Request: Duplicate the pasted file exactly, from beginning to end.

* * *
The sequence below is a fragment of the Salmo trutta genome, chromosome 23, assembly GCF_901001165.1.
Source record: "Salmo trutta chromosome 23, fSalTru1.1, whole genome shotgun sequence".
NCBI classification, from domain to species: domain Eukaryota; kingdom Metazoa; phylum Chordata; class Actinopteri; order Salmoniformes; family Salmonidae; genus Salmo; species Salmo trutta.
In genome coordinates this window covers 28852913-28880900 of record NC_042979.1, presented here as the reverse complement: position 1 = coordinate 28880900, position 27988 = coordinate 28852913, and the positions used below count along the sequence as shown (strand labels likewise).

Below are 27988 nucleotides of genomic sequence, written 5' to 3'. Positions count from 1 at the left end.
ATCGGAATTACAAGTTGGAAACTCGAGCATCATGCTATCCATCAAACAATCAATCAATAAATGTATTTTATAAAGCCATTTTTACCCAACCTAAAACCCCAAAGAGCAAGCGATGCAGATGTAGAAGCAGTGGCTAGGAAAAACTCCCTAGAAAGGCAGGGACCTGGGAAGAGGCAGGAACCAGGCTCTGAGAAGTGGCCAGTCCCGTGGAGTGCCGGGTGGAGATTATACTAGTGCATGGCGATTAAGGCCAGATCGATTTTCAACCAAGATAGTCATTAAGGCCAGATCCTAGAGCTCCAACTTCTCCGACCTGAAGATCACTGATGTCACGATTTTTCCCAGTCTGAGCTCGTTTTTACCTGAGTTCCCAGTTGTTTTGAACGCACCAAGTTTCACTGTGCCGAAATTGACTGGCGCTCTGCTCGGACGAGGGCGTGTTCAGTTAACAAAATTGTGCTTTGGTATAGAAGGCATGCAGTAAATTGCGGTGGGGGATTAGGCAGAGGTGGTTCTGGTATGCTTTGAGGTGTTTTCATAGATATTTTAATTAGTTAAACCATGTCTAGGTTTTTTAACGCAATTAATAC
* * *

The sequence below is a fragment of the Salmo trutta genome, chromosome 23, assembly GCF_901001165.1.
Source record: "Salmo trutta chromosome 23, fSalTru1.1, whole genome shotgun sequence".
NCBI classification, from domain to species: domain Eukaryota; kingdom Metazoa; phylum Chordata; class Actinopteri; order Salmoniformes; family Salmonidae; genus Salmo; species Salmo trutta.
In genome coordinates this window covers 28852913-28880900 of record NC_042979.1, presented here as the reverse complement: position 1 = coordinate 28880900, position 27988 = coordinate 28852913, and the positions used below count along the sequence as shown (strand labels likewise).

Below are 27988 nucleotides of genomic sequence, written 5' to 3'. Positions count from 1 at the left end.
ATCGGAATTACAAGTTGGAAACTCGAGCATCATGCTATCCATCAAACAATCAATCAATAAATGTATTTTATAAAGCCATTTTTACCCAACCTAAAACCCCAAAGAGCAAGCGATGCAGATGTAGAAGCAGTGGCTAGGAAAAACTCCCTAGAAAGGCAGGGACCTGGGAAGAGGCAGGAACCAGGCTCTGAGAAGTGGCCAGTCCCGTGGAGTGCCGGGTGGAGATTATACTAGTGCATGGCGATTAAGGCCAGATCGATTTTCAACCAAGATAGTCATTAAGGCCAGATCCTAGAGCTCCAACTTCTCCGACCTGAAGATCACTGATGTCACGATTTTTCCCAGTCTGAGCTCGTTTTTACCTGAGTTCCCAGTTGTTTTGAACGCACCAAGTTTCACTGTGCCGAAATTGACTGGCGCTCTGCTCGGACGAGGGCGTGTTCAGTTAACAAAATTGTGCTTTGGTATAGAAGGCATGCAGTAAATTGCGGTGGGGGATTAGGCAGAGGTGGTTCTGGTATGCTTTGAGGTGTTTTCATAGATATTTTAATTAGTTAAACCATGTCTAGGTTTTTTAACGCAATTAATAC